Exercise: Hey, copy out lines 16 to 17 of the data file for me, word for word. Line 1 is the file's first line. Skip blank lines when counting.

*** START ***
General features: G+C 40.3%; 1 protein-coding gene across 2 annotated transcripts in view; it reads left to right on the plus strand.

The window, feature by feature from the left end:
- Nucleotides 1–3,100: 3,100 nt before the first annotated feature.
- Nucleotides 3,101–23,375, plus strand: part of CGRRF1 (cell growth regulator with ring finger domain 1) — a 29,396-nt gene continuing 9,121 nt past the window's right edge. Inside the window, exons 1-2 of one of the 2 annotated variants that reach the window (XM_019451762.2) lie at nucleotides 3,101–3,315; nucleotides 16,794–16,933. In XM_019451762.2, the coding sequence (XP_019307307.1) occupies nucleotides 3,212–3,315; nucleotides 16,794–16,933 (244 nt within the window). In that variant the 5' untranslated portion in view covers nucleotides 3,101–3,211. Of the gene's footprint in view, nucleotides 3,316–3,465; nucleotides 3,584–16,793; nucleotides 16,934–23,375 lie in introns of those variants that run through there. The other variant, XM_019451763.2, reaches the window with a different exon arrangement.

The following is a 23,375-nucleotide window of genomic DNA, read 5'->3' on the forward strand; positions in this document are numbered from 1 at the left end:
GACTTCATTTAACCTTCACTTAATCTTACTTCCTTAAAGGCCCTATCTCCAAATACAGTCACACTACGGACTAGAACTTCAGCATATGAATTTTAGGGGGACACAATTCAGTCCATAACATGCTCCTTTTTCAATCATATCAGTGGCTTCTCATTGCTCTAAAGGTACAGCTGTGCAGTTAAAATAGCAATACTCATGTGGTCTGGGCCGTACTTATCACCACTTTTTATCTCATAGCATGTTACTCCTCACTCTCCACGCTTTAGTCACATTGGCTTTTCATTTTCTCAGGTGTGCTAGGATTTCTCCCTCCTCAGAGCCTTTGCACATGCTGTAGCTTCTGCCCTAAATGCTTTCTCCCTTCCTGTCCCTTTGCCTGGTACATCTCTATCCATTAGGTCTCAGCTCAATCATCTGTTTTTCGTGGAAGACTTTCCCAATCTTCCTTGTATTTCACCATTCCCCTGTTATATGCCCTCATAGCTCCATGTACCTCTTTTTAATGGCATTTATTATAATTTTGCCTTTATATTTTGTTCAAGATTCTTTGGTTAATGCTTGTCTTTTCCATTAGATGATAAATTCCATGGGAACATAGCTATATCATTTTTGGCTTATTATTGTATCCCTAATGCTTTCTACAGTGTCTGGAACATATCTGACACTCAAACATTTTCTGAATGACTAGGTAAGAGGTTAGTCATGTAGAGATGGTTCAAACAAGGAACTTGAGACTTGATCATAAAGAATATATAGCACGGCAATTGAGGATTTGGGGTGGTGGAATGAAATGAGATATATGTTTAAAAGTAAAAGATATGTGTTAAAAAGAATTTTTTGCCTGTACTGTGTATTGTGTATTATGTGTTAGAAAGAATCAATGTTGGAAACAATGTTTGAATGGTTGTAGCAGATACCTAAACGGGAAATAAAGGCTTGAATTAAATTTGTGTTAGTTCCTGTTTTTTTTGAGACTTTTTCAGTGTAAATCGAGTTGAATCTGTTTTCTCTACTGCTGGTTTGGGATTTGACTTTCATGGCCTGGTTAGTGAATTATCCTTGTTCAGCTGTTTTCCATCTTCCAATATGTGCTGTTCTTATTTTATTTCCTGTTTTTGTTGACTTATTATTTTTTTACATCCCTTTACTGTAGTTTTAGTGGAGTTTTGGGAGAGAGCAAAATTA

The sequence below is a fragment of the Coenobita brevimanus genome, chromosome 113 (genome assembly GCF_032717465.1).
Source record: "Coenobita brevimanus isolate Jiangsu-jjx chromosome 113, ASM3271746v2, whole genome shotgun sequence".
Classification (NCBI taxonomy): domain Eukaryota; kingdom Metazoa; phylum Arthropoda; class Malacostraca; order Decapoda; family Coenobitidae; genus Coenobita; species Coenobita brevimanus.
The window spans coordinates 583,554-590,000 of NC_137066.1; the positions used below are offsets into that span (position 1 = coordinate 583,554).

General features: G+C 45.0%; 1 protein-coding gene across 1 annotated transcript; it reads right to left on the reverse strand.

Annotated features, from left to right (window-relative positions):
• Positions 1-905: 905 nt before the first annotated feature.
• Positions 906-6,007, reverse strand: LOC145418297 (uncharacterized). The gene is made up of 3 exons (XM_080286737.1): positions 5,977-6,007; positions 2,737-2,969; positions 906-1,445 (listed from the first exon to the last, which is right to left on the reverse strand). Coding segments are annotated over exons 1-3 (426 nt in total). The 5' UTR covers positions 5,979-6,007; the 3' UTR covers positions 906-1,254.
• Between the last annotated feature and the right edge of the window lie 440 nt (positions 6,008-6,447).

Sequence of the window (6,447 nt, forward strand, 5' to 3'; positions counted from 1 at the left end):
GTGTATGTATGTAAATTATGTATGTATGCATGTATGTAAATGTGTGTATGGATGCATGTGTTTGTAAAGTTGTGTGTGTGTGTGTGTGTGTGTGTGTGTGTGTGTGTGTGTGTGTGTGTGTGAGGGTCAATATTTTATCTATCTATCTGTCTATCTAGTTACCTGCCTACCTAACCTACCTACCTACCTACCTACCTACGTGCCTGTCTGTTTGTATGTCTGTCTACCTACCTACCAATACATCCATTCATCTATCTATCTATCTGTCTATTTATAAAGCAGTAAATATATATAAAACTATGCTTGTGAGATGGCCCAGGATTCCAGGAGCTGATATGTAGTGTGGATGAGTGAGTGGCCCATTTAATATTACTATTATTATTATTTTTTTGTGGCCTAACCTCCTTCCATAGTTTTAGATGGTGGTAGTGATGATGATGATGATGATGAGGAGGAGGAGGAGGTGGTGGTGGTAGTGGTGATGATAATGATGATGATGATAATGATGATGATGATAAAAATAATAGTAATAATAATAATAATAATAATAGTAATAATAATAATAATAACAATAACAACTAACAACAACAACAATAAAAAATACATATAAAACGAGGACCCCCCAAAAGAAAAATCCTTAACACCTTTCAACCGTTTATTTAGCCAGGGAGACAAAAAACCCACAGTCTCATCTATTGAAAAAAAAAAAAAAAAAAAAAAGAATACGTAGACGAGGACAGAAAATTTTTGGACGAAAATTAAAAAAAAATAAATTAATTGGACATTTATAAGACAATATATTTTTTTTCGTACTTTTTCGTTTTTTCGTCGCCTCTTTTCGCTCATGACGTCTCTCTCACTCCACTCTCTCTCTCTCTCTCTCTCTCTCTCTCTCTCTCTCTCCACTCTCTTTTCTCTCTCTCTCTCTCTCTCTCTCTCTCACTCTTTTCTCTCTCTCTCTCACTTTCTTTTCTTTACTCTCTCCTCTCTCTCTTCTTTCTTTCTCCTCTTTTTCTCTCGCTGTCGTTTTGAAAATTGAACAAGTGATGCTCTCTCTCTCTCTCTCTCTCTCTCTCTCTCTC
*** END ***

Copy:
Sequence of the window (6,447 nt, forward strand, 5' to 3'; positions counted from 1 at the left end):
GTGTATGTATGTAAATTATGTATGTATGCATGTATGTAAATGTGTGTATGGATGCATGTGTTTGTAAAGTTGTGTGTGTGTGTGTGTGTGTGTGTGTGTGTGTGTGTGTGTGTGTGTGTGTGAGGGTCAATATTTTATCTATCTATCTGTCTATCTAGTTACCTGCCTACCTAACCTACCTACCTACCTACCTACCTACGTGCCTGTCTGTTTGTATGTCTGTCTACCTACCTACCAATACATCCATTCATCTATCTATCTATCTGTCTATTTATAAAGCAGTAAATATATATAAAACTATGCTTGTGAGATGGCCCAGGATTCCAGGAGCTGATATGTAGTGTGGATGAGTGAGTGGCCCATTTAATATTACTATTATTATTATTTTTTTGTGGCCTAACCTCCTTCCATAGTTTTAGATGGTGGTAGTGATGATGATGATGATGATGAGGAGGAGGAGGAGGTGGTGGTGGTAGTGGTGATGATAATGATGATGATGATAATGATGATGATGATAAAAATAATAGTAATAATAATAATAATAATAATAGTAATAATAATAATAATAACAATAACAACTAACAACAACAACAATAAAAAATACATATAAAACGAGGACCCCCCAAAAGAAAAATCCTTAACACCTTTCAACCGTTTATTTAGCCAGGGAGACAAAAAACCCACAGTCTCATCTATTGAAAAAAAAAAAAAAAAAAAAAAGAATACGTAGACGAGGACAGAAAATTTTTGGACGAAAATTAAAAAAAAATAAATTAATTGGACATTTATAAGACAATATATTTTTTTTCGTACTTTTTCGTTTTTTCGTCGCCTCTTTTCGCTCATGACGTCTCTCTCACTCCACTCTCTCTCTCTCTCTCTCTCTCTCTCTCTCTCTCTCTCCACTCTCTTTTCTCTCTCTCTCTCTCTCTCTCTCTCTCACTCTTTTCTCTCTCTCTCTCACTTTCTTTTCTTTACTCTCTCCTCTCTCTCTTCTTTCTTTCTCCTCTTTTTCTCTCGCTGTCGTTTTGAAAATTGAACAAGTGATGCTCTCTCTCTCTCTCTCTCTCTCTCTCTCTCTC